Makes enough for 12 large cookies (roughly)

Gather your equipment
Essential equipment:  baking tray (lined with foil/baking paper), chopping board, mixing spoon, weighing scales, sharp knife, fork, teaspoons, mixing bowl
Optional equipment: electric whisk, ice cream scoop, measuring spoons
  • Use an ice cream scoop to measure out the dough if you want really uniform-sized cookies

Gather your ingredients
For this recipe you'll need: 100g brown/caster sugar, 100g butter/margarine, 150g self-raising flour, 85g chocolate, 1tbsp golden syrup, ½ tsp vanilla essence
Optional: Replace the 85g chocolate with an equal weight of something different, or add 1 or 2 tbsp of cocoa powder
  • If you're using butter, leave it at room temperature to soften for a few hours


Prepare to bake
Preheat your oven to 180°C, weigh out your ingredients, and cut the chocolate into chunks – the easiest way to do this is to perform a ‘stabbing’ motion with the point of a sharp knife.

Beat together butter and sugar
Using a fork, or an electric whisk if you have one, beat together the butter and sugar until smooth. ‘Smoosh’ the lumps of butter/sugar against the side of the bowl to make this easier.

Add vanilla essence and golden syrup
Add the vanilla essence and golden syrup and mix again. If you don’t have measuring spoons, you can just guess the rough amount – above you can see what 1tbsp of golden syrup and ½ tsp of vanilla essence roughly look like.

Add half the flour
Add roughly half of the flour and mix well using a wooden spoon (or just use the same fork as before)

Add rest of flour and chocolate
First mix the chocolate chunks with the rest of the flour, just to coat them – this makes them easier to incorporate. Add to the bowl and mix well. At this stage if you proclaim this the best cookie dough you've ever tasted, whisk the bowl away to the sofa and spend the entire evening watching film marathons I wouldn’t blame you. (It’s ok because it doesn’t have egg in it, right… right?!)

Shape the cookies
If you manage not to eat all the raw cookie dough, shape the cookies now. You can do this however you like – using tea spoons, an ice cream scoop, or your hands, but here are some rough guidelines:
  - squash down each cookie in the middle slightly
  - leave a fair amount of space between each cookie
  - try not to leave the chocolate chips facing upwards (see above – and the reason for this will become clear in the next step)
Bake
Bake for 10 minutes. Meanwhile give your mixing spoon a wash. After the 10 minutes are up, take the cookies out of the oven. They will have risen a little and spread out a lot. Use the back of the baking spoon to squash each cookie down again (if you have lots of chips facing upwards this step can get pretty messy with all the melted chocolate). Put back in the oven for 2 more minutes, then remove and squash again. Leave to rest for 5 minutes on the tray, before transferring to a wire rack to cool (if you have one – the wire rack is not essential)

The cookies above were rolled by hand - this gives them really smooth edges. Below you can see what they'll look like if shaped by teaspoons - a little messier but still delicious. The 'squashing' step after baking is essential - it condenses the chocolate chunks into an ooey-gooey mess and makes the cookies more compact.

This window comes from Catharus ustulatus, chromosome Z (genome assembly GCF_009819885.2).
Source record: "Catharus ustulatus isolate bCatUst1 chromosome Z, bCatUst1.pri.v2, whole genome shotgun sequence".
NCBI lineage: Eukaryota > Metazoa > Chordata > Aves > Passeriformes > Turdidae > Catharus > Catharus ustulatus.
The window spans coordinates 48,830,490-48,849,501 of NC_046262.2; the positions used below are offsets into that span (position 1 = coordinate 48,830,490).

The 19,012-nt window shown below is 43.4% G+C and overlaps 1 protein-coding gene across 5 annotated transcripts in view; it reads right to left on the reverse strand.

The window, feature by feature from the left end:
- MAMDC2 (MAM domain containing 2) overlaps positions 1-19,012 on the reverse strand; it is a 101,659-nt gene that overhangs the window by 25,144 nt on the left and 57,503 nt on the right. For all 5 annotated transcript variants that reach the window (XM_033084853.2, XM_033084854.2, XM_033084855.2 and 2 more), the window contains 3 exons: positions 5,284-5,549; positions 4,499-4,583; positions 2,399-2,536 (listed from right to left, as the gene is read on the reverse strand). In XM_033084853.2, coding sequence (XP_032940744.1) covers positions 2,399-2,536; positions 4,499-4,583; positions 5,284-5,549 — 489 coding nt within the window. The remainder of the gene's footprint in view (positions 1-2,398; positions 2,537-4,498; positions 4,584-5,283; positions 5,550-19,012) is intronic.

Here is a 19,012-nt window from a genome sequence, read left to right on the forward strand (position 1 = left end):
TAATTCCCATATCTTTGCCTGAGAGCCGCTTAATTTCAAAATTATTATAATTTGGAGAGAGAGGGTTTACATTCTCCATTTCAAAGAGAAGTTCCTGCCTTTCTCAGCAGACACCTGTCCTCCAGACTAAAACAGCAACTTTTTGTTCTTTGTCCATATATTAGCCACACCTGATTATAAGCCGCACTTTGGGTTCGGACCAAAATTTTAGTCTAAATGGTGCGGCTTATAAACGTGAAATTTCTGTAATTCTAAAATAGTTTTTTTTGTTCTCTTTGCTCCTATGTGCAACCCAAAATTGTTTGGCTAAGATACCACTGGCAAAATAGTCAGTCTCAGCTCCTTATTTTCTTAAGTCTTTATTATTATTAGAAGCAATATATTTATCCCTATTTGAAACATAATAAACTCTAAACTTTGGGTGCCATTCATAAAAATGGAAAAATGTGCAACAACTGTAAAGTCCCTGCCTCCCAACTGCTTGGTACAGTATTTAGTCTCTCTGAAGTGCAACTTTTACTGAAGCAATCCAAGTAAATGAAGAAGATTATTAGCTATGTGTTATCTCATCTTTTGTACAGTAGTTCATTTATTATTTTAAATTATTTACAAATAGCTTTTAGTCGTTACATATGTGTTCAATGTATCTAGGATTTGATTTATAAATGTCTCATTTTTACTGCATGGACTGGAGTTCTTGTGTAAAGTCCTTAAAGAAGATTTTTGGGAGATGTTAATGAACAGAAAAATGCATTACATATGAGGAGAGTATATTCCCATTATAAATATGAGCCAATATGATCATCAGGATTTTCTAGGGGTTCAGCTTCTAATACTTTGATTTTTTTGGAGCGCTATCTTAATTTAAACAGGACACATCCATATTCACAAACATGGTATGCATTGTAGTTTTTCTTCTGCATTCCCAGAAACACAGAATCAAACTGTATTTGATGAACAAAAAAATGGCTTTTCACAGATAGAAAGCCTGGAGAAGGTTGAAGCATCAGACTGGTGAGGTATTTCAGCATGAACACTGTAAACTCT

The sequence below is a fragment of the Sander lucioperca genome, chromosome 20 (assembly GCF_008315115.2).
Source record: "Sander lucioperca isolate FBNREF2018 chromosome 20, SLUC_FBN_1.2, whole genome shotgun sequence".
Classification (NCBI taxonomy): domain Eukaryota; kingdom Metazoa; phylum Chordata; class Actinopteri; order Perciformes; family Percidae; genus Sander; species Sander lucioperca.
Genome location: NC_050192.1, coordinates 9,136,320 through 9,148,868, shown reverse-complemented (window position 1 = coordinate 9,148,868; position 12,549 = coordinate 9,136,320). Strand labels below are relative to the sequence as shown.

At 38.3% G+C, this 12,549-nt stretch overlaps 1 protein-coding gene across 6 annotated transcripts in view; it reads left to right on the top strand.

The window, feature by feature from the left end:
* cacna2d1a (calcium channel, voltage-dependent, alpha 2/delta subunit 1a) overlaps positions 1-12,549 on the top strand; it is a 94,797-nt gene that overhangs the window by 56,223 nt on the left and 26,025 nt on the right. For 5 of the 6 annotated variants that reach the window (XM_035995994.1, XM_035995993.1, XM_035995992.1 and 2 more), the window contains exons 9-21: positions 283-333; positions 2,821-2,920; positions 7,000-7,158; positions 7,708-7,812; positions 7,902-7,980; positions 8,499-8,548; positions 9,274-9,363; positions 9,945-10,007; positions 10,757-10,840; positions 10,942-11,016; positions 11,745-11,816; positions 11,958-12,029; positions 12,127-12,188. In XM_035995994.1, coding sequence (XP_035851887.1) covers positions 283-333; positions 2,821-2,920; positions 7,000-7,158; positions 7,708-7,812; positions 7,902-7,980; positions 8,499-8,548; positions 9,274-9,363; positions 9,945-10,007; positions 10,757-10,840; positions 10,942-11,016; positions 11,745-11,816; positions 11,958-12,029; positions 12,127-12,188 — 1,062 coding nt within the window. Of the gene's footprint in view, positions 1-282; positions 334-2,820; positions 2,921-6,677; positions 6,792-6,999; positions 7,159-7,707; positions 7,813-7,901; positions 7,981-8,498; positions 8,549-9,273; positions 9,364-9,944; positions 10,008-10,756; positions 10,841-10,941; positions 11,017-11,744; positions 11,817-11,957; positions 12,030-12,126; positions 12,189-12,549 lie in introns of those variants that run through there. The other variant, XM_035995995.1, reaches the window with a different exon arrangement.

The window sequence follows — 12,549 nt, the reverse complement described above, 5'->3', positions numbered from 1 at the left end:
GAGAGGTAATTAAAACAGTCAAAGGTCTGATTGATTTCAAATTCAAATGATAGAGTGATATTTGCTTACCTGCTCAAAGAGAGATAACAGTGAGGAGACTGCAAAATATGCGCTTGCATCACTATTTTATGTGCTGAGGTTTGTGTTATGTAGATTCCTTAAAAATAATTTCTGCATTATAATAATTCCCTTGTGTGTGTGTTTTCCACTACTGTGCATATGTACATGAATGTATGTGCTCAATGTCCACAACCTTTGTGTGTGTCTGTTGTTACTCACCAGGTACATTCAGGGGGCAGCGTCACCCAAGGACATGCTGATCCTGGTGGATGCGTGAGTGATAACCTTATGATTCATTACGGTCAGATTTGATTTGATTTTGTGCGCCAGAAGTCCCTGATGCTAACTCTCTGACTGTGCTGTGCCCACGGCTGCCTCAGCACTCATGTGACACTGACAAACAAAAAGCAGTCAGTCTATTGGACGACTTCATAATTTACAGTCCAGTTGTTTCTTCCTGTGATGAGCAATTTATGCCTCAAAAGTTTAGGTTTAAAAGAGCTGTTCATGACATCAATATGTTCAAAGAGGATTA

Recipe: - enough for 12 cookies (roughly)
100g softened butter/margarine
100g brown/caster sugar
1tbsp golden syrup
½ tsp vanilla essence
150g self-raising flour
85g chocolate chunks

  1. Preheat oven to 180°C
  2. Beat the butter and sugar until creamy
  3. Stir in the golden syrup and vanilla essence
  4. Stir in half the flour, then add the remaining flour and chocolate chunks at the same time
  5. Form the cookies and space them well apart on a baking tray
  6. Bake for 10 minutes, remove and ‘squash’ with a spoon, then bake for 2 further minutes
  7. Remove and allow to cool for 5 minutes before transferring to a wire rack

Rocky road bars

These are seriously addictive. Make lots and prepare for people to ask you for the recipe. Traditionally rocky road has cherry pieces in it but you can swap this for raisins, or leave out the fruit entirely. (Does fruit really have any right to a place in a chocolatey snack? Some people feel quite strongly about this). You can add in pretty much anything – crushed up Crunchie bars would work well, but here I've made mine with Rolo chunks and raisins.

Fills a 7x7inch pan, which makes roughly 12 large bars

Gather your equipment
Essential equipment:  small baking pan lined with greaseproof/baking paper, microwave-proof mixing bowl, smaller bowl, scales, mixing spoon, Ziploc bag
Optional equipment: rolling pin, spatula, measuring spoons
  • Use a roughly 7in x 7in pan if you can; I used a 6in x 8.5in pan here, which made quite thinly spread bars
  • You can use a clean wine bottle as a rolling pin
Gather your ingredients
For this recipe you'll need: 150g dark chocolate, 60g butter/margarine, 1.5tbsp golden syrup, 100g digestives/rich tea biscuits, 50g marshmallows
Optional: extra add-ins (such as rolos, crunchie bars, raisins, cherries, chopped nuts) or decorations (such as vermicelli sprinkles, icing sugar)
  • Mini marshmallows are much easier to use in this recipe but normal marshmallows will also work
  • I used a mix of dark and milk chocolate in this recipe, just because it was what I had to hand
Prepare to bake
Weigh out your marshmallows and biscuits. If you’re using regular marshmallows, chop them up into smaller pieces. Take roughly half the biscuits and crush them to fine crumbs using the Ziploc bag and rolling pin/wine bottle, or simply use your hands. Break the other half into small chunks. Measure the chocolate, butter and syrup straight into the microwave-proof bowl. If adding any extras, get them ready now too.